Klamath Falls

Klamath Falls (sometimes called Klamath by locals) is a small Southern Oregon city found in the eastern foothills of the Cascade Range. Klamath Falls at the southern end of Klamath Lake in the large Klamath Basin. Klamath enjoys quite spectacular views. Snow-covered Mount Shasta, one of the most prominent peaks in the United States, can be seen on the southern horizon, and the outlying areas are filled with acres of farmland. Popular with outdoor enthusiasts, birdwatchers, history buffs, and rural America, Klamath Falls is a place many people are glad they didn't miss.


Klamath Falls is surrounded by two lakes and two rivers. It was founded as Linkville in 1867 at the mouth of the short Link River, which drains Klamath Lake into Lake Ewauna. In turn, Lake Ewauna is the source of the Klamath River, one of only two rivers that cross the Cascade Mountains, a distinction shared with the great Columbia River. Linkville changed its name to Klamath Falls in 1893 and incorporated in 1905.

Locals like to joke about tourists and other outsiders naively asking, "Where are the falls?" The fact is, Klamath Falls got its name from rapids on the Link River. The average person who saw these rapids nowadays might wonder who on earth would call them "falls," especially due to a small hydroelectric dam on the river dropping the water level, making the white water at the rapids less remarkable. Although this is probably what most locals mean when they joke, "Where are the falls?", a few are truly clueless and may just be flaunting their ironically naive understanding of "the truth"—in which case, the joke's on them!

Klamath Falls is on Pacific Time. Standard time is UTC−8, and daylight saving time is UTC−7. This is three hours behind New York, and typically eight hours behind London.

Visitor information

Get in

By plane

The closest airport with commercial service to Klamath Falls is Rogue Valley International–Medford Airport (IATA: MFR), 1000 Terminal Loop Pkwy, Medford,  +1 541-772-8068. This airport, Oregon's third busiest, is a 78-mile (125 km) drive west of Klamath Falls. Klamath-bound passengers arriving in Medford can take the Klamath Shuttle, which drops off at the Amtrak station and the Klamath Shuttle office, or rent a car and drive east via Highway 140.

Klamath Falls has its own airport 5 miles (8 km) southeast of downtown,   Crater Lake–Klamath Regional Airport (IATA: LMT), 3000 Airport Way,  +1 541-883-5372. Commercial air service ceased here in 2014, but city officials have reached a tentative deal with Peninsula Airways. Under this deal, PenAir would begin daily round-trip flights to and from Portland by November 3. This airport is part of Kingsley Field Air National Guard Base. Kingsley Field is an alternative landing site for a space shuttle.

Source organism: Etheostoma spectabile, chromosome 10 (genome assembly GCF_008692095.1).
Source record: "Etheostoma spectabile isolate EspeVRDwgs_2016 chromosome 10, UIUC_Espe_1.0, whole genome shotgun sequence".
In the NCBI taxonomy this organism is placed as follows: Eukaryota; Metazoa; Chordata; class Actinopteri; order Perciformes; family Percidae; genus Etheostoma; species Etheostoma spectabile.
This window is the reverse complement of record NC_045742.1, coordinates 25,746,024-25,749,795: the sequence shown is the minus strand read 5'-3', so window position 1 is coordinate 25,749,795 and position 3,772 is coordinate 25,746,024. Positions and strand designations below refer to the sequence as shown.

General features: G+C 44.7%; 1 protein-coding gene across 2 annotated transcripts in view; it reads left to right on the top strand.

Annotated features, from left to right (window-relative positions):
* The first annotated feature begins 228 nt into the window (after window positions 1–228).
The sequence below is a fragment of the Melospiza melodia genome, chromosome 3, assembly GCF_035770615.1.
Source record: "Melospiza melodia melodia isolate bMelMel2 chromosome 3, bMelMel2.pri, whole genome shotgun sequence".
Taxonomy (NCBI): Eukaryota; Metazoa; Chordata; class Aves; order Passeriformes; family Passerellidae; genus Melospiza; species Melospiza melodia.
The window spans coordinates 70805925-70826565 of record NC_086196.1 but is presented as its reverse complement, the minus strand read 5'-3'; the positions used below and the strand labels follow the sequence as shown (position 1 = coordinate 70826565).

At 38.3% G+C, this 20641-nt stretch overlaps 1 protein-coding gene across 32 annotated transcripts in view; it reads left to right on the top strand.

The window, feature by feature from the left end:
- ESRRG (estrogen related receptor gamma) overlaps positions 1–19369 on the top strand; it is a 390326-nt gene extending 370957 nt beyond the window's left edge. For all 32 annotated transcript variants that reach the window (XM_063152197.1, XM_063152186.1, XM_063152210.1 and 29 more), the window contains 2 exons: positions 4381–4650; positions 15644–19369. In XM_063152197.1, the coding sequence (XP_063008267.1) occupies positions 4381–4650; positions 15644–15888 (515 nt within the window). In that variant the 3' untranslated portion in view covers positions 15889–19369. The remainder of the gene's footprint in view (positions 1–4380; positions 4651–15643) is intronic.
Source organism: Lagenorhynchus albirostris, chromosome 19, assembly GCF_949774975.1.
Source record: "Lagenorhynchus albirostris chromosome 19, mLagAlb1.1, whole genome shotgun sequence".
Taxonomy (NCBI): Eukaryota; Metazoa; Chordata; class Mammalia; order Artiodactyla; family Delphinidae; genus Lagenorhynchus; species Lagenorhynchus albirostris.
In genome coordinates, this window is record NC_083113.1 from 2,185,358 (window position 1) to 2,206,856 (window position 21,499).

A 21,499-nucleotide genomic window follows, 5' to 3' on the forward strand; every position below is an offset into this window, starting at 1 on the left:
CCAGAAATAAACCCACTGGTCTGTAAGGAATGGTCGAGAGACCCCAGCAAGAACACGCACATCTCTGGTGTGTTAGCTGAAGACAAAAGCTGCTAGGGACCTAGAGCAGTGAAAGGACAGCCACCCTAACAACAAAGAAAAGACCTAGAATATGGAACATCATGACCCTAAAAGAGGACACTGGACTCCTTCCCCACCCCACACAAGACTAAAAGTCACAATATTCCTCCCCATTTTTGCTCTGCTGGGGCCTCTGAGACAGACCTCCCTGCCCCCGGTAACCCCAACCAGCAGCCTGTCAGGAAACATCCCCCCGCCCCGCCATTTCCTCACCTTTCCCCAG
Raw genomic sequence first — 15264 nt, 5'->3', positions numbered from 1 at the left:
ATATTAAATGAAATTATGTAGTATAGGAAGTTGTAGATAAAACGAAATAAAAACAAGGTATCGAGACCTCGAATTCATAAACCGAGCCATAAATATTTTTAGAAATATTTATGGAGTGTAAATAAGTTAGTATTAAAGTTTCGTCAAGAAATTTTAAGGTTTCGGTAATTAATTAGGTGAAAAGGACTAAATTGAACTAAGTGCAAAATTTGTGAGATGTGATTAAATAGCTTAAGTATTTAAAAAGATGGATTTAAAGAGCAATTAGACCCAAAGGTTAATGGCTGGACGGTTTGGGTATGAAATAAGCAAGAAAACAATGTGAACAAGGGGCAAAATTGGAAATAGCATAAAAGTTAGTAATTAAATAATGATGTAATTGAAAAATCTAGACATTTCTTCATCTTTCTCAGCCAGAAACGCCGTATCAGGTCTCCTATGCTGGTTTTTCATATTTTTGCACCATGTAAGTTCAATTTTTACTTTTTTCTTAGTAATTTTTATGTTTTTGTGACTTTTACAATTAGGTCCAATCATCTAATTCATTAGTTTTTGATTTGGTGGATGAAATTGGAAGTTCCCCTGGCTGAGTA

By car

US Route 97, sometimes called The DallesCalifornia Highway in Oregon, a major north–south highway in the western US, is the main highway through Klamath Falls. Highway 97 provides connections to Weed, California to the south, and to Bend, central Washington, and Osoyoos and further points north in British Columbia, Canada.

Oregon Route 39 comes to Klamath Falls from the southeast, connecting to Merrill and northeastern California. It brings traffic in from Reno, Nevada via Susanville, California.

Oregon Route 66, also known as the Green Springs Highway, winds through the Cascade Mountains between Klamath Falls and Ashland.

Oregon Route 140 runs east–west through Klamath Falls. Its western terminus is White City, near Medford in the Rogue Valley. It runs east to Lakeview and northwestern Nevada, bringing visitors to Klamath Falls via Winnemucca, Nevada from points east like Salt Lake City, Utah.

Klamath Falls can be accessed from Interstate 5 by four different routes:

  1. From Eugene and points north, take Oregon Route 58 east from Eugene at I-5 Exit 188, and then drive south on Highway 97.
  2. From the northern Rogue Valley, leave the Interstate near Central Point or Medford and take Highway 140 from White City.
  3. From the southern Rogue Valley, take Highway 66 from Ashland at I-5 Exit 14.
  4. From Weed and points south, take Highway 97 north from Weed at I-5 Exit 747.

By train

The Klamath Falls Amtrak station

The Amtrak Coast Starlight, which runs from Seattle to Los Angeles, serves the   Klamath Falls Amtrak station (KFS), 1600 Oak Ave,  +1 541-884-2822. The station is open 7:30AM–11AM and 8:30PM–10PM daily. One northbound train departs at 8:17AM daily, and one southbound train departs at 10PM daily. Klamath Falls is one of three fresh-air stops in Oregon, meaning that passengers are allowed to step off the train to stretch, get fresh air, or smoke.

By bus

The bus station is located a block west of the Amtrak train station at Spring St & Oak Ave:

Get around

By car

Klamath Falls is fairly easy to navigate by car. Downtown has a small network of one-way streets. Major thoroughfares include Main Street, Klamath Avenue, Oregon Avenue, California Avenue, South 6th Street (one branch of Highway 39), East Main Street, Washburn Way, the Crater Lake Parkway (the other branch of Highway 39), Shasta Way, Homedale Road, and the Southside Bypass (Highway 140).